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Tick season will be bad this year—here's how to protect your yard

Keep your outdoor space as safe as possible from those Lyme-carrying menaces.

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In the summer months, there's no better place to be than right in your own backyard. As wonderful as the warmth is, the downside to lounging outside is that you'll have to share space with various creepy crawlies that love fun in the sun as much as you do. And while we try to let them be, many bugs aren't known to extend the same courtesy to us. Perhaps the most concerning bug coming out to play is the tick—a tiny, parasitic relative of the spider.

Ticks come in a wide range of species and may carry many different diseases, but deer ticks (also called blacklegged ticks), which transmit Lyme disease, are of particular concern. States in the Northeast, from Maine to Virginia, are on highest alert, but Lyme disease is present in all 50 states. It’s been recently discovered that blacklegged ticks can also transmit the Powassan virus, which can be fatal. Meanwhile, the Lone Star Tick, which can cause red meat allergies, is found mostly in the southeast. No matter where you live, you’ll want to make your backyard as inhospitable to ticks as possible. Here’s some advice from an expert on how to keep the ticks at bay this summer.

Minimize areas in your yard that might draw ticks

Lawn mower cutting grass
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Keeping your grass clipped can help minimize your tick presence.

Ticks favor areas high in grass, brush, and trees, according to the CDC. Uprooting your trees is a surefire way to make your yard less appealing to ticks. But let’s face it, that’s a lot of work for something that will make your home a lot less beautiful. Fortunately, there are other solutions to make your space less tick-friendly.

“Keep grass cut low, especially around fence lines, sheds, and trees,” says Jim Fredericks, Ph.D., chief entomologist for the National Pest Management Association. “Additionally, remove weeds, woodpiles, and other debris that could serve as nesting areas for mice, which can carry ticks into a yard.”

You’ll also want to ensure your garbage cans are sealed and contained—loose waste can attract raccoons, rats, and skunks, which all carry ticks. Finally, check and treat your pets for ticks, as owning a pet doubles your risk, according to a study published in Zoonoses and Public Health. Be sure any pets who spend time outdoors are treated with topical or systemic tick-repelling treatments, so they are less likely to bring ticks (and fleas) inside.

Create physical barriers to keep ticks out

The CDC advises placing wood chips or gravel between the lawn and any wooded areas to make the area less attractive to ticks since they tend to not like crossing over dry areas. Additionally, should be kept rimmed near playground equipment.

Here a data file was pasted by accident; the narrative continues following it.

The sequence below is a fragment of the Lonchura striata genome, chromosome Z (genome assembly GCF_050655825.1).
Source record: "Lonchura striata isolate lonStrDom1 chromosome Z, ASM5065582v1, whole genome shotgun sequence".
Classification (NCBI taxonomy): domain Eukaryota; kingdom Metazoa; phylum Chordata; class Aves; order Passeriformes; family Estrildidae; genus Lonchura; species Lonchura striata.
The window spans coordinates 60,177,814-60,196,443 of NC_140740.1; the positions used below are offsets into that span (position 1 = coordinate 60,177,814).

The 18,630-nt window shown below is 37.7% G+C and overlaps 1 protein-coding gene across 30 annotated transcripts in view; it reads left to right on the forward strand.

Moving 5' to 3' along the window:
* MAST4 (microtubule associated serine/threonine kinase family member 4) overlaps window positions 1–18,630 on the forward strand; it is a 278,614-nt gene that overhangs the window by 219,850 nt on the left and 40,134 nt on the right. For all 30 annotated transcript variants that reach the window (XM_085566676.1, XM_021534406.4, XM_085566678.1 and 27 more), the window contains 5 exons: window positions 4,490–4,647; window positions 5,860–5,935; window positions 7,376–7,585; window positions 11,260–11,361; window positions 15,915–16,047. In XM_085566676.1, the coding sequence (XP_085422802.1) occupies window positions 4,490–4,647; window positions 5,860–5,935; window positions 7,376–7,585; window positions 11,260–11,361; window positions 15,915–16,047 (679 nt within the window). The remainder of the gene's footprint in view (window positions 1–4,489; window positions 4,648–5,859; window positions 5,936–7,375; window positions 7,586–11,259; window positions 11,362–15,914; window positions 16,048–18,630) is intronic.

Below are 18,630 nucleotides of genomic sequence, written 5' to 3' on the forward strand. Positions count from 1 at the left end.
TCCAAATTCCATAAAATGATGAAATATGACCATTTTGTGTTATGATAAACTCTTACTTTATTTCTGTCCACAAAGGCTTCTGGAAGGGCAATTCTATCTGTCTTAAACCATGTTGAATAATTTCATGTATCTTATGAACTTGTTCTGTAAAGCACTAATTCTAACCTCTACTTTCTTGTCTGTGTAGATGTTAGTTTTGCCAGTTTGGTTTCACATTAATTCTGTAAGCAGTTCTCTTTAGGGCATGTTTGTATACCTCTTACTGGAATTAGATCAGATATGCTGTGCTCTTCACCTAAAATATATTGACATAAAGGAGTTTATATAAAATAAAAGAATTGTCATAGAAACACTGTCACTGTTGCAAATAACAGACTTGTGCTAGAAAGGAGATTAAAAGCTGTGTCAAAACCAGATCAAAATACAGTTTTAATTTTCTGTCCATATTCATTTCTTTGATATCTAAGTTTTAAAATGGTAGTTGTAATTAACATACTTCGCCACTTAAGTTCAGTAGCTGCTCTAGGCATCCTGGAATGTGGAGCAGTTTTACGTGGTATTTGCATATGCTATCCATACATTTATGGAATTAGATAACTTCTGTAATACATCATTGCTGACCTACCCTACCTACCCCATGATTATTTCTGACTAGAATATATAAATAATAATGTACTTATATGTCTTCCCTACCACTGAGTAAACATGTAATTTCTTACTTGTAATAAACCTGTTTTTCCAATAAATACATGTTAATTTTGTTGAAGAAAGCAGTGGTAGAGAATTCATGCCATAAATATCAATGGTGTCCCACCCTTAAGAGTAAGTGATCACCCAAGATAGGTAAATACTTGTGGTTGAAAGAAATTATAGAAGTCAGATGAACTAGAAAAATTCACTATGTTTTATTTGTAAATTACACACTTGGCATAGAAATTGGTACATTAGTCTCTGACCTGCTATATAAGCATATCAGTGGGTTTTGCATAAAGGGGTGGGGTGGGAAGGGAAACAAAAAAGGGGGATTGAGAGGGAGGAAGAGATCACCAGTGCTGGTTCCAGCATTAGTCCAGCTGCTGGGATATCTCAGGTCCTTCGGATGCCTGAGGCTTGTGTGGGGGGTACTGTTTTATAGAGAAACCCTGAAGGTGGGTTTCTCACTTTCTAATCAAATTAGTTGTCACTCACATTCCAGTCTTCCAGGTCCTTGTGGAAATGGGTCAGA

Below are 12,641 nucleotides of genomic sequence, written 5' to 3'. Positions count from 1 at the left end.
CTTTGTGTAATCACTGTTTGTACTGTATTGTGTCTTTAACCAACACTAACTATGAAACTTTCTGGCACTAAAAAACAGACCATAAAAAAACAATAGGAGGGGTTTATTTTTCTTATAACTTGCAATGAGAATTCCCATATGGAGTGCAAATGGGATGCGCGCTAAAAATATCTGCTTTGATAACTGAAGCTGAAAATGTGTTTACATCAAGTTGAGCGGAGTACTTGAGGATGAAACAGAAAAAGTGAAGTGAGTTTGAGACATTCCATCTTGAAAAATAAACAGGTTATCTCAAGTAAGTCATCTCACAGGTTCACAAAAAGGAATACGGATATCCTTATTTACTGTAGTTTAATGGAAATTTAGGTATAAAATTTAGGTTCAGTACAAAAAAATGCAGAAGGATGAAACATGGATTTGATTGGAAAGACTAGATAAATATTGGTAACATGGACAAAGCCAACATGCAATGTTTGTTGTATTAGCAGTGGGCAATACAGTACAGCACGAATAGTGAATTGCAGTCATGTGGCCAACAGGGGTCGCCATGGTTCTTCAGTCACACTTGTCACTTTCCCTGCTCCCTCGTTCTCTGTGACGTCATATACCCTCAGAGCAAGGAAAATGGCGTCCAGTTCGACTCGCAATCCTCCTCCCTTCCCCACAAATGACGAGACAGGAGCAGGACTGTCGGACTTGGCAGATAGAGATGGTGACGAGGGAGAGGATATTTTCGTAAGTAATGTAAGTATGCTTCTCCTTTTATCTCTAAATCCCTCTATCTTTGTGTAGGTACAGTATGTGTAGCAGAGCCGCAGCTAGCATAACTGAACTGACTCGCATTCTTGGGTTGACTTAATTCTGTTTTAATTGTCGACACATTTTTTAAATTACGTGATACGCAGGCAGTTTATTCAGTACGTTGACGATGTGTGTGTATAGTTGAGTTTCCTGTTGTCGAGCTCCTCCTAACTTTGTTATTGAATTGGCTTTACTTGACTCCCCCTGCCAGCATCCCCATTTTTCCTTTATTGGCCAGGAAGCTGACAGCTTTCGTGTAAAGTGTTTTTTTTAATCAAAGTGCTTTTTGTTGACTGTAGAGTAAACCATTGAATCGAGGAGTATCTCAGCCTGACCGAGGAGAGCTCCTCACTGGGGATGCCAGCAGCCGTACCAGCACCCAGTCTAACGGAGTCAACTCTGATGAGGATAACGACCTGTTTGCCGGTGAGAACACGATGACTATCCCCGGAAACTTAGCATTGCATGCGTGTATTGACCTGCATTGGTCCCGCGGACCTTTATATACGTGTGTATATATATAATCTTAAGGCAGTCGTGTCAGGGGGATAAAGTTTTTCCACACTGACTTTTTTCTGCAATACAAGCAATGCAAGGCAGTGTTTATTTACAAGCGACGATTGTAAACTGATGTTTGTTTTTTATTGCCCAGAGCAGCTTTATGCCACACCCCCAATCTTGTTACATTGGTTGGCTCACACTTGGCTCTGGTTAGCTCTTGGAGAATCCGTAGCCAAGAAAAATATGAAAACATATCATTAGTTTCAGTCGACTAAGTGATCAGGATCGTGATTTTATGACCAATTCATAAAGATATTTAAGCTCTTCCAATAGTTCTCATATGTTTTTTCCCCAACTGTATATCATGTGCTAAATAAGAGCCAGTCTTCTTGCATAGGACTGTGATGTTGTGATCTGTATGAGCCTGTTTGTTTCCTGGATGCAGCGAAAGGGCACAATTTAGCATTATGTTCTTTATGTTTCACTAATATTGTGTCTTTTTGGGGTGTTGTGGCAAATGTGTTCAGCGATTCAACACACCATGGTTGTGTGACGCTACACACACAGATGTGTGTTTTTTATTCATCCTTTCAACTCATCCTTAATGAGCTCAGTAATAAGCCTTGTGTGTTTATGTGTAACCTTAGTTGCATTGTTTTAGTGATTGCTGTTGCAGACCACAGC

If possible, you may want to fence in your yard to keep out deer—they’re not called “deer ticks” for nothing.

Guard your skin when you go outside

bugspray
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Heading outside? Make sure to apply bug spray beforehand.


Because ticks are so prevalent in the summer, simply being outside may pose its own tick-based risk. “People spending time outdoors should consider wearing long pants and sleeves, as well as using an insect repellent containing an EPA-registered ingredient like DEET, picaridin, or oil of lemon eucalyptus,” Fredericks says.

One simple trick you can do to ward away ticks is to tuck your pant legs into your socks. This works best if your socks are thick and your pants are thin. This may not keep ticks from you completely, but it can help to keep ticks from coming in contact with your skin.

If your backyard is particularly heavy in brush, you may want to take an extra precautionary step by buying pretreated clothing or clothing sprays containing permethrin, which, according to the CDC, is a chemical that kills ticks, fleas, cockroaches, and mosquitoes, and lasts through several washings.

Always double-check your body, just to be safe

Finally, no matter how many preventative measures you’ve taken, you should do a scan of your body after being outside. Use a hand mirror to ensure you see all parts of your body, and if you have kids and/or pets, check them, too. The CDC also advises taking a shower within two hours of coming inside, which has been shown to reduce the risk of contracting Lyme disease, as it provides a good opportunity to check for ticks and wash off any that haven’t yet attached.

If you do find a tick, the CDC advises using a pair of fine-tipped tweezers to grab the tick as close to the skin as possible. Once you get a good grip, pull with a steady upward motion to ensure no parts of the tick get left behind in your skin. Then, wash your hands and clean the area with rubbing alcohol or soap and water and drown the tick in alcohol, place it a sealed or zipped bag, or flush it down the toilet to dispose of it.

You should also get in touch with your doctor, particularly if you couldn’t fully remove the tick—in those cases, antibiotics may be needed, according to the Mayo Clinic. If you can’t go to a doctor right away, take the next few weeks to keep an eye on the area where the tick was, as well as your overall health. If you develop a rash, fever, or flu-like symptoms, make an appointment with your doctor to discuss your situation and treatment options.

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